Periodic Reporting for period 1 - EUCHILD (Understanding the impact of EU policies on the deinstitutionalization of child care in non-EU Eastern European countries)
Reporting period: 2018-09-01 to 2020-08-31
The new data and analysis help understand the drivers behind the uneven global progress towards child wellbeing, as well as the roles of national and international actors in ensuring children's rights.
The project had several objectives. The first objective was to create a unique dataset about DI policy adoption across several countries (Armenia, Azerbaijan, Georgia, Belarus, Moldova, Ukraine, and Russia). The second objective was to conduct statistical analysis, in order to understand the role of various factors in the cross-national variation in DI policy adoption. The third objective was to carry out a more in-depth, qualitative analysis of ‘successful’ DI cases, in order to understand how progress was achieved and what combinations of factors were key to the success of the reforms. To achieve these objectives, the following steps were taken: (1) cross-national policy data collection; (2) statistical analysis; (2) in-depth qualitative analysis, aimed at understanding the key drivers of national reforms, and the role played by international factors, such as the European Union.
Several articles have been published or are currently under review, such as:
• Ulybina O. The De-institutionalization of Childcare: A Global Social Policy. Under review
This article presents new data on the adoption of deinstitutionalization policy by 193 countries. The new data and analysis show the global pattern of DI policy adoption, helping us understand how public policies spread around the globe. A global map of childcare deinstitutionalization policies was produced.
• Ulybina O. When nothing really matters? Explaining the cross-national pattern of policy shift towards childcare deinstitutionalization. Under review
In this paper, I present statistical analysis, which helps understand why some countries adopted deinstitutionalization policies much earlier than other countries. For this, I collected new data on the time of DI policy adoption by 15 ex-Soviet countries in Eastern Europe and Central Asia. The study is highly important, as it helps understand the drivers behind the uneven global progress towards the elimination of orphanages.
• Ulybina O. Policy instrument choice under globalization: Do authoritarian states choose differently? Under review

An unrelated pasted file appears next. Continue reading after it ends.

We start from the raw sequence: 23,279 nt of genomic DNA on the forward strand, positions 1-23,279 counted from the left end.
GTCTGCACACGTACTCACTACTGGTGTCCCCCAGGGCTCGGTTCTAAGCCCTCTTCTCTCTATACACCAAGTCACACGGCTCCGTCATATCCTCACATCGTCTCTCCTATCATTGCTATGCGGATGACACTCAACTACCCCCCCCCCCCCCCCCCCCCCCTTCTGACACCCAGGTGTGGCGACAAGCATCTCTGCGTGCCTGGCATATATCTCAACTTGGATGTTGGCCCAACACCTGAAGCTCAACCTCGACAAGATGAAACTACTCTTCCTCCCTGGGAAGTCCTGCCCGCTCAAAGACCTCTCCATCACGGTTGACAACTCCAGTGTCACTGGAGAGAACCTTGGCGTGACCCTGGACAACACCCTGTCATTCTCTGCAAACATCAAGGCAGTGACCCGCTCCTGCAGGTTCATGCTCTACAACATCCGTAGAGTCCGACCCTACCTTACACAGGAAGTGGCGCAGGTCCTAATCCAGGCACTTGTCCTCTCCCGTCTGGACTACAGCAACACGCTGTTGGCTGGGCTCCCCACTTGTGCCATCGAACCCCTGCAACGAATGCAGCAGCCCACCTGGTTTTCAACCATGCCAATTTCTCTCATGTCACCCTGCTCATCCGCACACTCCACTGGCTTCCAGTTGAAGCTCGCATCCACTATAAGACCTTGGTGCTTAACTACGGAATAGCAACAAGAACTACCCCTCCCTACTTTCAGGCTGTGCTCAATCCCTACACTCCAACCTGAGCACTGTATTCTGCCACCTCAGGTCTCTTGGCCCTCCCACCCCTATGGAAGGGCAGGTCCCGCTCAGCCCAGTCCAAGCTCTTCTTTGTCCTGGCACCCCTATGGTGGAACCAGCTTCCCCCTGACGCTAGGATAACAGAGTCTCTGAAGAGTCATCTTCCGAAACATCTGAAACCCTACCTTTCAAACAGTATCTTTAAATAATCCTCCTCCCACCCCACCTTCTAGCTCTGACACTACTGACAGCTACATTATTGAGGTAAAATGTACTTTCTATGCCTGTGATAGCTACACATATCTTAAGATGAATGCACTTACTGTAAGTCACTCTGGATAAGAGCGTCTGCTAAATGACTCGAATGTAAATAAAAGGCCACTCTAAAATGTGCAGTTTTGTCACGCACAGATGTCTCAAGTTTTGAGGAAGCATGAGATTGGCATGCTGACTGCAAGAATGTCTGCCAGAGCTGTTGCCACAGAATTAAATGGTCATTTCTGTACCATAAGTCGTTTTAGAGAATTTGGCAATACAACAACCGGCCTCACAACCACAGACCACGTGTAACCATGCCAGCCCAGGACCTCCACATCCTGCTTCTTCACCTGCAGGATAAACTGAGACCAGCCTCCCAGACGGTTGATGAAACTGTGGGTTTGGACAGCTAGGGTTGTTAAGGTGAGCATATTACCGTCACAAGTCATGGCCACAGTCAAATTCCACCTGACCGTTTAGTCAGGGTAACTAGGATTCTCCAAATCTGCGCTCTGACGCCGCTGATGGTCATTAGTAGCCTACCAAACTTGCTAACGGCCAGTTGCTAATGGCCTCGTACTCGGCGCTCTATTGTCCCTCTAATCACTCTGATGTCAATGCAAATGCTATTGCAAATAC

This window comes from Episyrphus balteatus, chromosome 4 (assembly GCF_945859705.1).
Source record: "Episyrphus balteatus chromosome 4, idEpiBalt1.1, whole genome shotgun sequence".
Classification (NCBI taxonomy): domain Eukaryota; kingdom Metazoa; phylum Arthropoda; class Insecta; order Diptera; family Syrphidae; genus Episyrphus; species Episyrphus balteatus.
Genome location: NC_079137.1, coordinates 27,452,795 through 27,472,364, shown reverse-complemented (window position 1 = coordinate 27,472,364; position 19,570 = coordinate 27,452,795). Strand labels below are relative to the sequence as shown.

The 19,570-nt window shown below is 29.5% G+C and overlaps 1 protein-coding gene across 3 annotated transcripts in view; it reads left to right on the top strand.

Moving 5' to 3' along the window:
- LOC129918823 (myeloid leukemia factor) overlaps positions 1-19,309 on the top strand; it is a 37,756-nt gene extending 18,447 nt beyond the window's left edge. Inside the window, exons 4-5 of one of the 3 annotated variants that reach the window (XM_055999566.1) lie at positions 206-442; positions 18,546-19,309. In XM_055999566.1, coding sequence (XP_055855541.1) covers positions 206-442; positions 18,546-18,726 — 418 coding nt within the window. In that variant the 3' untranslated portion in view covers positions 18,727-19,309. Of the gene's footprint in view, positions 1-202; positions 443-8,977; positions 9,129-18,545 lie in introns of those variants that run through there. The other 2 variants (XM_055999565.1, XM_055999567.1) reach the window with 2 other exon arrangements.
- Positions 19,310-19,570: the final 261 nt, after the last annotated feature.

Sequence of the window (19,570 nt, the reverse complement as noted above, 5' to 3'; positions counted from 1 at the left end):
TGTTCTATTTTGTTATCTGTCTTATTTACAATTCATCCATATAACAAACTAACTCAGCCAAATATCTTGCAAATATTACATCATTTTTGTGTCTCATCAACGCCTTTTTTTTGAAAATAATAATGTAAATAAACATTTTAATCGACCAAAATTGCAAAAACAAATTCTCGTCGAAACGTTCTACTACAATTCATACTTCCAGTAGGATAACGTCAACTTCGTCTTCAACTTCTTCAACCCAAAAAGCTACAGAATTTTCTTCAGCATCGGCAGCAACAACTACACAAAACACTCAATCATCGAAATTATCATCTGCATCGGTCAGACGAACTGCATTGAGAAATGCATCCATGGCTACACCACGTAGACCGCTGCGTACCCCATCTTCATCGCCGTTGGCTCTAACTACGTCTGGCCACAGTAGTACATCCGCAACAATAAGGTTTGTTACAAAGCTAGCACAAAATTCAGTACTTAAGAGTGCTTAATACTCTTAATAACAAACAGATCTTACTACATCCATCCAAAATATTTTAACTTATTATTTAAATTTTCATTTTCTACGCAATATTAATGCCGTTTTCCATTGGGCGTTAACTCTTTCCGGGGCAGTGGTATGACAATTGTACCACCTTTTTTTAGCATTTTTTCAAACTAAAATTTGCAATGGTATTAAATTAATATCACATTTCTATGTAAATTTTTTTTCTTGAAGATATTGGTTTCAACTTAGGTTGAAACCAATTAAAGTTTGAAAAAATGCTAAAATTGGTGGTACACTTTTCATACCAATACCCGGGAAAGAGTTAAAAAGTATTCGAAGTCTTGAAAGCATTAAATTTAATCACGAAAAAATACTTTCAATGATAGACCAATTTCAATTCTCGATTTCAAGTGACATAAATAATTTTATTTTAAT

Countries can choose different policy means (policy instruments) to achieve the same policy ends. Hypothetically, governments could introduce a variety of measures to reduce child institutionalization: tax or criminalize child abandonment, close institutions and tax/oblige members of the extended family to take care of the child; encourage local churches to provide alternative care, etc. One can hypothesize that governments will choose those, more or less coercive, options which better suit the national political culture. So, in this study, I asked Do authoritarian countries differ from non-authoritarian countries in the choice of their DI instruments? To answer this question, I collected and analysed new data on childcare deinstitutionalization policies in 15 ex-Soviet countries in Eastern Europe and Central Asia. The findings help understand how policy choices vary across authoritarian and non-authoritarian states.
• Ulybina O. (2020, open access) Transnational agency and domestic policies: The case of childcare deinstitutionalization in Georgia. Global Social Policy. https://doi.org/10.1177/1468018120926888
This paper is about deinstitutionalization of childcare in Georgia, which is widely regarded to be one of few success stories. In this study, I analysed national policy documents, reports of UN agencies, the European Union, USAID, and NGOs that contributed to the evolution of childcare deinstitutionalization in Georgia. I traced several developments: evolution of Georgian domestic policy versus the changing role of childcare deinstitutionalization in activities of various transnational actors, including the European Union. I found that Georgian childcare was shifting towards deinstitutionalization at the same time as global policy actors were developing their interventions in this policy area. The study highlights that national policy-makers are far from being passive adopters of international policies. It also shows how a lower middle-income country can develop advanced social policies in conditions when global actors have not agreed on this policy and have not made it a major part of their external policies yet.
Several further manuscripts are being prepared, including:
• Ulybina, O. Policy Diffusion through Interests and Ideas: Towards an integrative framework. Manuscript submitted
• Ulybina, O. Global Diffusion of Social Policies: Expected Utility and Political Will for Reform. Manuscript submitted.
• ""Westward Ho? Disability and Inclusion in Georgia and Ukraine"", for a Special Issue of Europe-Asia Studies titled “Modernizing Welfare in Russia and Other Post-Soviet States: De-institutionalization, Integration, and Agency”
The results of this research have been incorporated into university teaching materials, as well as presented at multiple international conferences."